As Adrian, Delroy Lindo is terrific, equal parts macho bluster and empathy. Adrian's partner, Barbara Kolstad (Justified's Erica Tazel), is more measured, but is chilly to Diane and the change she brings with her. They, too, serve as subtle references to the past; Adrian resembles Diane's former, deceased partner Will Gardner in passion and charm, while Barbara's reticence to accept Diane recalls Diane's own initial skepticism of Alicia.
Those two, alongside the trio of leads and Good Wife alumna Sarah Steele — once again a goddamn delight as Marissa Gold — form a remarkably strong ensemble that recalls the best of The Good Wife without the troubling rumors keeping them from interacting with each other. Each character carries the challenges of their past, but the actors never let them weigh down the series' energetic pace and tone.
The craft of the Good universe has undergone a major upgrade since The Good Wife, too. Scenes are handsomely shot, giving the show a cinematic feel that recalls the best HBO, FX and Netflix series, not a CBS procedural. Of course, The Good Wife always felt more like a cable series than a network show; now it has the look to match. It also sports some batshit opening credits that deserve an Emmy all their own.
One concern: That second episode spends a lot of time on a case-of-the-week. It's a good one, with lots of time invested in building Maia and Lucca's relationship and a surprising ending. But The Good Fight will only have 10 episodes, which causes concern about economy of time. There's great stuff happening here; creator team Robert and Michelle King's greatest challenge will be keeping eyes on everything and not losing focus. They showed some weakness in that department in The Good Wife seasons six and seven, and those had 22 episodes each. Hopefully, the lower episode count will be a challenge with creative rewards. So far, that appears to be true.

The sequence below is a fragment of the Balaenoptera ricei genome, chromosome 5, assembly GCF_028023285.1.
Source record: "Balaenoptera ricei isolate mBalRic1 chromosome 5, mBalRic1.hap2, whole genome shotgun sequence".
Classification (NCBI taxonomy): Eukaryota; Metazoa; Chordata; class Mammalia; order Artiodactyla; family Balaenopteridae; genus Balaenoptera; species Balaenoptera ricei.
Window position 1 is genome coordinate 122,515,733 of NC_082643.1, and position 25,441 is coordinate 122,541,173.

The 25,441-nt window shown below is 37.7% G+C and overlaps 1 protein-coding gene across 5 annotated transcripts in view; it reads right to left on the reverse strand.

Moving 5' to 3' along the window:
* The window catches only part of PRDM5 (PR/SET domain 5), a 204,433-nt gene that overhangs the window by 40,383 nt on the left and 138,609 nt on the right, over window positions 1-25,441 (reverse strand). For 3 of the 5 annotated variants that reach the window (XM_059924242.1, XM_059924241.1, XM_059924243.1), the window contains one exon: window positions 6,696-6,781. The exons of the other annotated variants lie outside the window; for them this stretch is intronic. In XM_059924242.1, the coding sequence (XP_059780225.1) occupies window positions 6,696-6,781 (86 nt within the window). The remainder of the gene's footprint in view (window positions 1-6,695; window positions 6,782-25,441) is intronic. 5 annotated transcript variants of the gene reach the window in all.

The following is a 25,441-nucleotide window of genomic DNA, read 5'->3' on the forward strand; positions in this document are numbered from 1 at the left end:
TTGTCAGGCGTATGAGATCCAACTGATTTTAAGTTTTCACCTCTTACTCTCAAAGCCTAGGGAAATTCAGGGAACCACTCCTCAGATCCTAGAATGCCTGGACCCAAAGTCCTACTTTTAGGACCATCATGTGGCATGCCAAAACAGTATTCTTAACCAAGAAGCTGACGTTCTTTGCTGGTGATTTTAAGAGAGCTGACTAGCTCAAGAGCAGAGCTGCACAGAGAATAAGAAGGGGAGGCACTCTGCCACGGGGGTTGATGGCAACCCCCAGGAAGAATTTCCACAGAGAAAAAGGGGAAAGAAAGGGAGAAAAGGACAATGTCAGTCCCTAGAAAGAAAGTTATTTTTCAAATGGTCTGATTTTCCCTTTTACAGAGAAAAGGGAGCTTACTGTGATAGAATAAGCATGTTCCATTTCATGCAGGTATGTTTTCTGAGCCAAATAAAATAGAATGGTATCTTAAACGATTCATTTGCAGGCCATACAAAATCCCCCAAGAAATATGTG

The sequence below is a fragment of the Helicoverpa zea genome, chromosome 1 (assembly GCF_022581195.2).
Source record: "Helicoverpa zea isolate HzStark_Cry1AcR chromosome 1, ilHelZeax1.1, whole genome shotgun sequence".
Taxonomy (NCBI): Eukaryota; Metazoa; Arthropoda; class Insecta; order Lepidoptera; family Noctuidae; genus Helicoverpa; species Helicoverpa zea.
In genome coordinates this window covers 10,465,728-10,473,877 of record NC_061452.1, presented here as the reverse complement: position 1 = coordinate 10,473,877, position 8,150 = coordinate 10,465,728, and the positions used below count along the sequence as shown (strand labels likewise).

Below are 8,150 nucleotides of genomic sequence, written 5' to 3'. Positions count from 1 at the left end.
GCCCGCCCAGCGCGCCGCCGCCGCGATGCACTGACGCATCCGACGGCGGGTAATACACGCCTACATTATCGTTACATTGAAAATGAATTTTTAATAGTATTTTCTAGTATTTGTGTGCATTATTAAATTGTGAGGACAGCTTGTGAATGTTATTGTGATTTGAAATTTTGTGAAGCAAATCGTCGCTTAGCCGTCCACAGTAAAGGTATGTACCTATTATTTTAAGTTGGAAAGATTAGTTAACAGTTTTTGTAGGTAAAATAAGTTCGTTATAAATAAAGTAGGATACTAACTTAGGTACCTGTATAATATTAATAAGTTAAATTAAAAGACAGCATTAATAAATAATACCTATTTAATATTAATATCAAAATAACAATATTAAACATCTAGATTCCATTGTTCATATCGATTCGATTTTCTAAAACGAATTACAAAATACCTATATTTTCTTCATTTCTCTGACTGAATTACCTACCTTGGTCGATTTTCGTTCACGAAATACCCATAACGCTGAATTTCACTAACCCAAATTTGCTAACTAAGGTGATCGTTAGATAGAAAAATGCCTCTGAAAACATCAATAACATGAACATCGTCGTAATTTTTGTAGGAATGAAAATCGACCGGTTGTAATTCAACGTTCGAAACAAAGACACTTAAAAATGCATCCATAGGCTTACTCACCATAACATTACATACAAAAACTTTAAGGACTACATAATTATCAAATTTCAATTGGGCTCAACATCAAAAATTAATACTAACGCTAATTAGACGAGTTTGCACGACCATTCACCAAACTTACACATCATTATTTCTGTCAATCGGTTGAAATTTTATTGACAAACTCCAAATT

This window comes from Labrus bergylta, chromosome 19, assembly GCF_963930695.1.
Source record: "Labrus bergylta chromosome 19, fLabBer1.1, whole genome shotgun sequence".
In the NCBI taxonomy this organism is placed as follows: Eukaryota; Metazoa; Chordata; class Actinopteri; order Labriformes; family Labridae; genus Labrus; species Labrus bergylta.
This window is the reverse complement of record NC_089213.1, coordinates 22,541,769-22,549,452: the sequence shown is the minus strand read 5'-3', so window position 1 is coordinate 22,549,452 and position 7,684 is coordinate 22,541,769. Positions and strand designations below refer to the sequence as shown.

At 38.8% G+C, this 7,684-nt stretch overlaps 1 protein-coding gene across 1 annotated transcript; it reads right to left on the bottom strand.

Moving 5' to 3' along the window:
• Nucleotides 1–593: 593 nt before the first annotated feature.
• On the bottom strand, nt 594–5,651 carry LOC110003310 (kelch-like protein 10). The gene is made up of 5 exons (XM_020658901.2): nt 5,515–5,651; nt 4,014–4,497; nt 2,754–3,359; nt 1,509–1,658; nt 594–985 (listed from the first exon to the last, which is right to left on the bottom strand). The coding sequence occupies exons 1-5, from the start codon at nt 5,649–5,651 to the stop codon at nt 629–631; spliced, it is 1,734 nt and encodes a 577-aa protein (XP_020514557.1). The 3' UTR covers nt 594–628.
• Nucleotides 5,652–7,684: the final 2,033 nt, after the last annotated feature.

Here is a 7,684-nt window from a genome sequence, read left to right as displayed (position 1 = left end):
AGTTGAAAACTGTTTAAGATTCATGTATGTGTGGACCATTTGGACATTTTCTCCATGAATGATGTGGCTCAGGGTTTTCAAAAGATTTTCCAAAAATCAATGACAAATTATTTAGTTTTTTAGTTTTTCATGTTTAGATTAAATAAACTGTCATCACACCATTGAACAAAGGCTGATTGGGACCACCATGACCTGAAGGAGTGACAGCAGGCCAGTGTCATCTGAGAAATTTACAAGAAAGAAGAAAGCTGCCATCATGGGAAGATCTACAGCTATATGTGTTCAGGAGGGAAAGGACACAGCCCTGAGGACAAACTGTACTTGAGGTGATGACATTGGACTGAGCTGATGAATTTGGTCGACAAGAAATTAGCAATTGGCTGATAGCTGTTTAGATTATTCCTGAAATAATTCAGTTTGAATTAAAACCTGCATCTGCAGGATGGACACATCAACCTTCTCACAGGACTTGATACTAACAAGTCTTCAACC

The first episode of The Good Fight will air on CBS, but the subsequent nine will only stream on the network's digital service, CBS All Access. Considering that, for now, The Good Fight is CBS All Access' only scripted series (to be joined by Star Trek: Discovery later this year), spending a minimum of $6 a month for one show may be too costly a proposition. And indeed, for non-Good Wife fans, that's probably too much; a lot of the delight of the first two episodes is in how The Good Fight builds on its predecessor.
But Good Wife fans should make the investment. The Good Fight is a marvel, one that almost makes The Good Wife feel like a first draft in retrospect. This is the Kings working at their peak, given the time and money to make something truly special. Like Diane, they've taken what they've learned and reset, coming up with something that seems familiar, but is far richer than before.
Before the spin-off even got a title, Baranski joked that the creative team had talked about calling the series The Better Wife. She may have been kidding, but looking at it now, it feels like a remarkably apt name. Even when faced with the worst, Diane finds a way to come out even stronger on the other end.